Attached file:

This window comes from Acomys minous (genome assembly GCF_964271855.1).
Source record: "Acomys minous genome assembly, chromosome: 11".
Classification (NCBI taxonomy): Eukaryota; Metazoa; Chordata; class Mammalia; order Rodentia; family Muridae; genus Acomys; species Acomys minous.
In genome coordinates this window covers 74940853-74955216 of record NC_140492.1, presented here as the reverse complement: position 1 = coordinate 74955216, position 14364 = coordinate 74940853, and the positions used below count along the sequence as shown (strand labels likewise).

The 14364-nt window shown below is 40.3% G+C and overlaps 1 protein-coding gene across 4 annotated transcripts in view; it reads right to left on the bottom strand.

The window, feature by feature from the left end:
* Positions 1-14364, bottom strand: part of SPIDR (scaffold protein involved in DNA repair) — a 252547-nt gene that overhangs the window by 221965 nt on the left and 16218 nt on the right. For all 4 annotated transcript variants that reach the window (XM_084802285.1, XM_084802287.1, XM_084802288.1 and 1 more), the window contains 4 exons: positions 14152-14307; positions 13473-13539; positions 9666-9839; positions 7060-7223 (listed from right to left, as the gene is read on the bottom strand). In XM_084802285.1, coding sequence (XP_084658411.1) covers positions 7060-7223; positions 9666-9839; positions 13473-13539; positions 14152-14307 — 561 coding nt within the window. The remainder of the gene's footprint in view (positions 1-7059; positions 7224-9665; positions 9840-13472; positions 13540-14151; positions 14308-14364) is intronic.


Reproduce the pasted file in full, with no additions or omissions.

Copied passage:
This window comes from Acomys minous (genome assembly GCF_964271855.1).
Source record: "Acomys minous genome assembly, chromosome: 11".
Classification (NCBI taxonomy): Eukaryota; Metazoa; Chordata; class Mammalia; order Rodentia; family Muridae; genus Acomys; species Acomys minous.
In genome coordinates this window covers 74940853-74955216 of record NC_140492.1, presented here as the reverse complement: position 1 = coordinate 74955216, position 14364 = coordinate 74940853, and the positions used below count along the sequence as shown (strand labels likewise).

The 14364-nt window shown below is 40.3% G+C and overlaps 1 protein-coding gene across 4 annotated transcripts in view; it reads right to left on the bottom strand.

The window, feature by feature from the left end:
* Positions 1-14364, bottom strand: part of SPIDR (scaffold protein involved in DNA repair) — a 252547-nt gene that overhangs the window by 221965 nt on the left and 16218 nt on the right. For all 4 annotated transcript variants that reach the window (XM_084802285.1, XM_084802287.1, XM_084802288.1 and 1 more), the window contains 4 exons: positions 14152-14307; positions 13473-13539; positions 9666-9839; positions 7060-7223 (listed from right to left, as the gene is read on the bottom strand). In XM_084802285.1, coding sequence (XP_084658411.1) covers positions 7060-7223; positions 9666-9839; positions 13473-13539; positions 14152-14307 — 561 coding nt within the window. The remainder of the gene's footprint in view (positions 1-7059; positions 7224-9665; positions 9840-13472; positions 13540-14151; positions 14308-14364) is intronic.